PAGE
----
The famous robots in disguise are iconic in the toy industry, but Michael Bay’s flicks never injected spirit into the material. In Bumblebee, director Travis Knight takes it back to 1987, telling the tale of Bumblebee’s adventure on planet Earth where the yellow warrior bot bonds with a teenager and gains his true voice. The multi-talented Hailee Steinfeld stars in the lead role and is joined by John Cena, Jorge Lendeborg Jr, Pamela Adlon, and Stephen Schneider.
Familiar, But Effective
Bumblebee is a summer-worthy flick gifted to us during the winter and it’s a crowd-pleaser all around. The screenplay feels like a mash-up of E.T. and the Iron Giant, but it’s never distracting especially if you already know what you’re getting into. The story is standard, but the execution of the familiar tale is done well, making for a joyful pop-corn flick.
It’s hard not to compare this to the Michael Bay movies, but the film is surprisingly better in the action department than the explosion-heavy Bayhem Transformers series. You can actually see what’s happening onscreen with wide shots and there’s always something at stake to elevate the fights. And, the fight choreography is a perfect blend of logical and outlandish. The film cranks up a radical ‘80s soundtrack and you can’t help but have a blast.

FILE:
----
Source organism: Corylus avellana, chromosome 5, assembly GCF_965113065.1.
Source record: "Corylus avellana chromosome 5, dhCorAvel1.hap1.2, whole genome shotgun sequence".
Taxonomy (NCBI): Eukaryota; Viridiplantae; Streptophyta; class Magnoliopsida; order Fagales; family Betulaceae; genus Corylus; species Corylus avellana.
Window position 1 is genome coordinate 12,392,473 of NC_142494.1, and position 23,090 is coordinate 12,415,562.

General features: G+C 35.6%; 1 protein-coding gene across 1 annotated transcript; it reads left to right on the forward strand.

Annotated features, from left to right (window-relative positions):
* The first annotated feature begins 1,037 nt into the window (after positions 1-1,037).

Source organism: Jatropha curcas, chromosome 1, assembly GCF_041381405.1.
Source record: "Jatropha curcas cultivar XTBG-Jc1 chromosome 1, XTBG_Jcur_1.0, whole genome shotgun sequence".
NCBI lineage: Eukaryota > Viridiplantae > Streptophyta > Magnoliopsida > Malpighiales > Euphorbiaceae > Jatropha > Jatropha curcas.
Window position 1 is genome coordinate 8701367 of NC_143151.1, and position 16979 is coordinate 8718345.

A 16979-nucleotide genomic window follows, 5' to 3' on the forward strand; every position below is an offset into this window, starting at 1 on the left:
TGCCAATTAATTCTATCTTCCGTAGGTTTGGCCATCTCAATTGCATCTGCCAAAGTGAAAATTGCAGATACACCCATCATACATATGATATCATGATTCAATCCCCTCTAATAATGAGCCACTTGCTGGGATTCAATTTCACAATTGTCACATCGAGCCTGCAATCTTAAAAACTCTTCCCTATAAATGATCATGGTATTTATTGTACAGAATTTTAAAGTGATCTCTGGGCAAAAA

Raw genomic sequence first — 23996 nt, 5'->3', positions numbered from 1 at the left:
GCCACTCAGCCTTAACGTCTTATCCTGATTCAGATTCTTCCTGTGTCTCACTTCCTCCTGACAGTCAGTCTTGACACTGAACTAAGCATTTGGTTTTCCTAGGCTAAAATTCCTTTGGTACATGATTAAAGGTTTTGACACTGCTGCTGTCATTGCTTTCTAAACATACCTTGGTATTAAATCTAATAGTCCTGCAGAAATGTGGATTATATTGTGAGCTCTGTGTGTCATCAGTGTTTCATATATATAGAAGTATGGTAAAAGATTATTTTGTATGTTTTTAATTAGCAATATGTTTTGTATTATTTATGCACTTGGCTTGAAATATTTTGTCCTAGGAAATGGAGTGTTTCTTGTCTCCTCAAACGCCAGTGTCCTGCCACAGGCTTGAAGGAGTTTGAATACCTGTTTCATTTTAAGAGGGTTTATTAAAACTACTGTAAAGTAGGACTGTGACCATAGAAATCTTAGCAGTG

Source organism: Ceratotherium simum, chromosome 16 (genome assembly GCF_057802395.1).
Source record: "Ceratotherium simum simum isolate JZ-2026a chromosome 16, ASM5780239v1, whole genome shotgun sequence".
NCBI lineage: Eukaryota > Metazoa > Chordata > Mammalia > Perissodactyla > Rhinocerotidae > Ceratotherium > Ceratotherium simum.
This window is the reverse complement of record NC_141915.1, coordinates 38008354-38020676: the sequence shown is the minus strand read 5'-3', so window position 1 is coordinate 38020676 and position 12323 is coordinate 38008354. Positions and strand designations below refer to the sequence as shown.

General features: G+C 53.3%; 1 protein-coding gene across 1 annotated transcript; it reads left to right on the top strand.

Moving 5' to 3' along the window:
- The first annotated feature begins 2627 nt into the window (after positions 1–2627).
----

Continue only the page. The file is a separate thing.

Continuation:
Steinfeld Is A Star
Hailee Steinfeld plays Charlie, an automotive enthusiast who lost her dad not too long ago. She happens to find a dusty old Volkswagen Beetle to take in as her new fixer-upper on her 18th birthday that just so happens to be a warrior robot from outer space. Steinfeld gives a touching performance as Charlie, who is a character closed off from the world in the beginning, yet opens up and rediscovers joy through her relationship with Bumblebee. She’s passionate in her every move as the broken teen who finds hope and is easy to empathize with.
John Cena is John Cena in the film and that’s both good and bad. Cena plays a soldier, which is no surprise, and sometimes his line delivery is a little too hammy. Jorge Lendeborg Jr. playing Memo captures the awkwardness of a teenage boy crushing on a girl very well and makes for a quirky sidekick.
Now, I know Bumblebee is a CGI character, but his animation and the expressive details added to his design are absolutely captivating, tugging at your heartstrings with every expression from those glowing blue eyes. It’s easy to tell just what he’s feeling, allowing you to go all in on the friendship built between Charlie and Bumblebee.
Bumblebee is how the Transformers series should’ve started a long time ago, but at least they got it right this time. Just imagine if this was the first time you saw Transformers on the big screen without the existence of the Bayhem robot flicks. It’s nothing groundbreaking, but it is a summer treat saved up for December to help us smile going into the new year. We see through Charlie and Bumblebee’s relationship that real friendships help us endure this unforgiving life when we feel alone in the world. This film transforms the rock-em sock-em bots from the Bay flicks into robots with heart and soul behind their actions. Finally, a Transformers film that doesn’t suck.